The Real Cost of a European Road Trip

As much as I adore traveling by train in Europe, there’s nothing like having the flexibility of a car when you’re exploring a new region. So when my mom and sister flew over to Europe to visit me, we decided to renting a car was the only logical option for our week-long trip around France and Spain.

And unsurprisingly, it wasn’t cheap.

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Renting a car with Hertz

We rented a car from Hertz for $300 USD for one week via autoeurope.com which offered the cheapest price. We specified that we wanted a larger car with an automatic transmission.

We ended up being very pleased with the car: a roomy, brand-new Peugeot mini-van with a built-in GPS (SUCH a lifesafer).

At first the car freaked us out a bit as it ran on diesel fuel and sounded like a dump truck, but once my mom got used to the roaring engine we felt very comfortable with the car and were especially pleased with its built-in GPS. (It made my job as the navigator so much easier!) And as my mom is a lifetime mini-van driver, I know she felt safer driving a larger vehicle.

We opted not to purchase travel insurance as it cost almost 300 euros extra (more than the car rental itself!) That was perhaps imprudent, but as nothing happened to the car it was the right choice for us.

Overall I was very pleased with both the car and customer service we received from Hertz.

The roads

The roads are impeccably well-maintained in France. There’s not a billboard or pot-hole in sight, and the interior of France is actually eerily empty and rural. Driving was easy and we didn’t have any problems with aggressive drivers.

Costs on the Road:

Toll costs: 100 euros ($130 USD)

The toll-booths: Warning- the tolls in Europe are finicky and expensive. None of the toll-booths would accept my French debit card because they mysteriously didn’t take Maestro. And because the toll-booths only accept chip-in cards we weren’t able to use our American cards either! We quickly learned to keep a lot of cash in the glove box (especially coins), as some of the tolls cost up to 20 euros.
If you are road-tripping in Europe, carry lots of cash (at least 50 euros in smaller bills at all times.)

Gas costs: 200 euros ($260 USD)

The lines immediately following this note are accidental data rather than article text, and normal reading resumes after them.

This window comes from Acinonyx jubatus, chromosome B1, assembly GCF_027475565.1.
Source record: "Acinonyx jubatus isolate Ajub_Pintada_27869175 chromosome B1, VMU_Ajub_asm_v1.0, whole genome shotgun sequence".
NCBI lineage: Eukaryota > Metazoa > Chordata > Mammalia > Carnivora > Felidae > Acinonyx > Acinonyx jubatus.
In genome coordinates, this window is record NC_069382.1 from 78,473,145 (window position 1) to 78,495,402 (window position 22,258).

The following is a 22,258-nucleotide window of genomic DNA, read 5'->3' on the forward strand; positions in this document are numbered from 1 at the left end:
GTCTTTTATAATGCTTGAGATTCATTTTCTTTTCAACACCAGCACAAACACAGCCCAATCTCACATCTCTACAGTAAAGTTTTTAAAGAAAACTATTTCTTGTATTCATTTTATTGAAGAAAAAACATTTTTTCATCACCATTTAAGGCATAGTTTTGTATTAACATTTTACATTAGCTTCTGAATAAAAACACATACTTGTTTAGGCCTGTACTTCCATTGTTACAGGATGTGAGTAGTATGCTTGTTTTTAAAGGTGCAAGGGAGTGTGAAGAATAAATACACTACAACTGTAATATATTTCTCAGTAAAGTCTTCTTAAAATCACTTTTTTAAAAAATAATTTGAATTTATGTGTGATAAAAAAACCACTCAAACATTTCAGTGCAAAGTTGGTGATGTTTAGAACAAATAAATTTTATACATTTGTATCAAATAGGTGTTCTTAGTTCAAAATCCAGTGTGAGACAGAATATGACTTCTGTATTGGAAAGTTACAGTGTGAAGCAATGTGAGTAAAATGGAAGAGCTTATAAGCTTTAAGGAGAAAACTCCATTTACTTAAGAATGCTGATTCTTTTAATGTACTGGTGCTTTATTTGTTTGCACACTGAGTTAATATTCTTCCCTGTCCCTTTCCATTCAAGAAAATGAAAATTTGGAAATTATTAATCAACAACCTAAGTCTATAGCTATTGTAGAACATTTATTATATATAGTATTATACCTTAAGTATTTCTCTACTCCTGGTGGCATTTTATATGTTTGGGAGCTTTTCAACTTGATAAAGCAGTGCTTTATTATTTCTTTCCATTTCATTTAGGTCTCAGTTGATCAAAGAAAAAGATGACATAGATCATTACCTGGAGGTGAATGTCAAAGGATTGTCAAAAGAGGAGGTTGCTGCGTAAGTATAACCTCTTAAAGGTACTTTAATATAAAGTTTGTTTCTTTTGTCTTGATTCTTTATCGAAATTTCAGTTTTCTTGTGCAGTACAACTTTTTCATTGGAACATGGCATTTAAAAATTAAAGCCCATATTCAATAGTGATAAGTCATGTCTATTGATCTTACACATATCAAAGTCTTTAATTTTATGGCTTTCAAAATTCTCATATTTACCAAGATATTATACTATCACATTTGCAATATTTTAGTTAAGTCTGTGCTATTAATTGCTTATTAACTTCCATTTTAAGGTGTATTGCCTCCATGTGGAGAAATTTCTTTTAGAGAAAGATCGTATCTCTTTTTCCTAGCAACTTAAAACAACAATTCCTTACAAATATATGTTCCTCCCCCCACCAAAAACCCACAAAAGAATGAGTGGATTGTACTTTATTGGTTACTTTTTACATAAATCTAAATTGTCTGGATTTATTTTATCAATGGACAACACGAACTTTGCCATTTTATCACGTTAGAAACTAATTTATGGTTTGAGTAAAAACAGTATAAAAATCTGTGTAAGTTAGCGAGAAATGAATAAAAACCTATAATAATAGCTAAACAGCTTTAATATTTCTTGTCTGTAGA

Gas costs: We filled up several times during our trip, as well as filled the tank up completely before dropping the car back off at Hertz in Paris. Considering we drove from Paris to Spain and back, a grand total of more than 1,100 miles (1,900 kilometers), I was pleased with the amount we paid for gas (around $260 USD)- I had assumed this cost would be much, much worse.

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The route:

Our journey began Paris, took us down the French Atlantic cost in La Rochelle and Biarritz and continued all the way to San Sebastián, Spain. On the way back up we spent two nights in Sarlat and then returned to Paris.

European Road Trip

The unforeseen costs:

The biggest unforeseen cost of our trip didn’t have to do with driving, but I was shocked at how expensive it is to travel with three people as opposed to two. When booking hotels online, there was often not an option to book for three people so we simply showed up to the hotels and explained our predicament. What often happened was an added cost of about 50 euros a night- ugh.

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The views from the car in beautiful Basque Country.

The total cost: $690 USD (for just car costs alone!)

Rental ($300 USD), Tolls ($130 USD) Gas ($260 USD)

Trip regrets: I made the rookie mistake of planning way too fast of a trip; because of the ridiculous amount of destinations I wanted to see, we ended up driving for five hours every other day. I also regret only staying one night in Biarritz which ended up being our favorite place on the trip. Overall we clocked 20 hours of driving in one-week which was needless to say, excessive.

Also, the trip ended up being too expensive. Hotels, meals and driving all add up quickly, especially when you’re paying in euros. Towards the end of the trip we were stressing out over our finances- we had drained my mom’s checking account, so I cashed in almost 600 of my own euros. Ouch.

Trip highlights: Despite some stresses, the trip was amazing. Not only did I have the chance to see my family after months apart, it was wonderful showing my 13-year old sister Europe for the first time. Renting a car was definitely the right choice- I loved being able to pull over and stop in little towns on a whim, as well as journey to activities that would have been a hassle on public transportation. Plus, when you’re road tripping in France, you can make pit-stops at 16th century châteaus if you so choose.

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Though it can be pricey, road-tripping in Europe is an incredible experience I would recommend to most travelers.